Soda tax could prevent 26,000 premature deaths, study finds

The soda tax is back on the table, and this time proponents say that a tax of a penny per ounce of sugar-sweetened beverage would not only raise $13 billion a year but also save $17 billion in medical costs by reducing the incidence of heart disease and diabetes.

These figures, published Monday in the journal Health Affairs, are based on some facts and several assumptions.

First, the facts: Americans drank 13.8 billion gallons of soda, punch, sports drinks, sweet tea and other high-calorie, nutrient-free beverages in 2009, according to industry data. That works out to about 70,000 calories per person. The sugar in all this “liquid candy,” as it is often called, is considered to be a major contributing factor to the obesity crisis, which in turn has fueled the rise of Type 2 diabetes and other diseases.

Now for the assumptions: Based on previous studies by economists, the authors of the Health Affairs study assumed that a penny-per-ounce tax would reduce soda consumption by 15%. They also assumed that 40% of the calories saved by drinking less soda would be replaced by drinking more milk and juice.


Putting it all together, the study authors from Columbia University, UC San Francisco and Virginia Tech calculated that their hypothetical tax would result in the average U.S. adult, age 25 to 64, consuming 9 fewer calories per day. Over time, that would result in enough weight loss to reduce the number of obese adults by 867,000 in 10 years.

The researchers also used models to predict that the reduced consumption of sugar-sweetened beverages would prevent 2.6% of new cases of diabetes. Over a 10-year period, those reductions in obesity and diabetes would translate into “95,000 fewer instances of coronary heart disease, 8,000 fewer strokes, 26,000 fewer premature deaths, and more than $17 billion in savings from medical expenditures averted across the U.S. population,” according to the study.

With projected benefits like these, it’s easy to see why doctors, public health experts and policymakers are so taken by the idea of a soda tax. But political support for such a measure is weak at best. Libertarians, soda addicts and anti-tax crusaders recoil at the idea that they can’t be trusted to decide for themselves what to drink.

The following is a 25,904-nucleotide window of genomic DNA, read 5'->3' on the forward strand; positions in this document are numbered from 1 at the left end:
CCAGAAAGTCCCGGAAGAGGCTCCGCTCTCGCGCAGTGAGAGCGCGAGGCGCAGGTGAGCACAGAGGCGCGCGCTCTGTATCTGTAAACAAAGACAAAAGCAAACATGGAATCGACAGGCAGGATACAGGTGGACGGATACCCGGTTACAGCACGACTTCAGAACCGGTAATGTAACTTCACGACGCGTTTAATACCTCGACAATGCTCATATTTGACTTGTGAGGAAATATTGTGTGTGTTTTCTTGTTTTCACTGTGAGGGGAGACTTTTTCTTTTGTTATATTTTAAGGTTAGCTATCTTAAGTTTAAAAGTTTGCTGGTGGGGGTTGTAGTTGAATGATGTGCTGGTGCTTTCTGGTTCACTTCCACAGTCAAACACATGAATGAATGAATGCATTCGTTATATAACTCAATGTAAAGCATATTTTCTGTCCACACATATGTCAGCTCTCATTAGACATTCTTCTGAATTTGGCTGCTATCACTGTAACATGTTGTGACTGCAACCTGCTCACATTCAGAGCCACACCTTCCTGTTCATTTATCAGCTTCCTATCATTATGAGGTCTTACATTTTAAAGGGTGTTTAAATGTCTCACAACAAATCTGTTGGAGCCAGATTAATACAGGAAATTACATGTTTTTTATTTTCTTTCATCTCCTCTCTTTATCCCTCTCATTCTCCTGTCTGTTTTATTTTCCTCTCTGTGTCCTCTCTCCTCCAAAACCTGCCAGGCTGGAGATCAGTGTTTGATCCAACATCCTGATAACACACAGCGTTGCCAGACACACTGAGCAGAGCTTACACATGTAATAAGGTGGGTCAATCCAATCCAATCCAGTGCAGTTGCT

Arguably, however, they can’t. Sure, a soda now and then may be a legitimate treat, especially if you’re the type of person who otherwise follows a sensible diet and gets regular exercise. However, the numbers clearly show that Americans as a whole aren’t just treating themselves now and then.


More to the point, there are costs associated with these decisions that aren’t reflected in the price one pays for a soft drink. The penny-per-ounce tax would go a long way toward fixing that, the authors of the Health Affairs study say.

What’s still missing is hard evidence that raising the price of sugar-sweetened beverages really will prompt people to make healthier choices. Studies have found that higher taxes on sodas (usually in the form of sales taxes, not sin taxes) do reduce consumption, but not by enough to make substantial reductions in body mass index. Perhaps the taxes in place now are simply too low to make a difference. (Tobacco taxes, which are credited with reducing reducing smoking rates, are much higher.)

The soda-tax idea isn’t going away. Perhaps someday a pioneering state will implement one that’s big enough to put all these ideas to a real-world test.

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